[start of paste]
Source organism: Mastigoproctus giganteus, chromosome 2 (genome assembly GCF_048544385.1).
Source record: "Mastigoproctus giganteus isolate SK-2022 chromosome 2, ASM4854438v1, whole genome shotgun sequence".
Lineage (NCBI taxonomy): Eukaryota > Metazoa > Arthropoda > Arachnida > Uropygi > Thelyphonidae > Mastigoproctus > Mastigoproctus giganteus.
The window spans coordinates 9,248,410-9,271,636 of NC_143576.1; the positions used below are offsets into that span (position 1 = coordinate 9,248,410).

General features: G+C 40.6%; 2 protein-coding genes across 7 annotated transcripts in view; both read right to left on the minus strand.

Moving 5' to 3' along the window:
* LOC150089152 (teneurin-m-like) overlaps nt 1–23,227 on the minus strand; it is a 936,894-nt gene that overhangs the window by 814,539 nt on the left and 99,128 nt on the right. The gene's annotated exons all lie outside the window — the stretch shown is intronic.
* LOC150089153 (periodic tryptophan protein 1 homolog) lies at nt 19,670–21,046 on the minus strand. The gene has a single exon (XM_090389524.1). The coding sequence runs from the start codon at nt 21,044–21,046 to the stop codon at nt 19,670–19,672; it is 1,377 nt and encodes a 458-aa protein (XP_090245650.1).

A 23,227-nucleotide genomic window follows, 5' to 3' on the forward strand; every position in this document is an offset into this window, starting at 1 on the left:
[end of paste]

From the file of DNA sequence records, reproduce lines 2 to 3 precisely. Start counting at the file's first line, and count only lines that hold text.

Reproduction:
Source record: "Mastigoproctus giganteus isolate SK-2022 chromosome 2, ASM4854438v1, whole genome shotgun sequence".
Lineage (NCBI taxonomy): Eukaryota > Metazoa > Arthropoda > Arachnida > Uropygi > Thelyphonidae > Mastigoproctus > Mastigoproctus giganteus.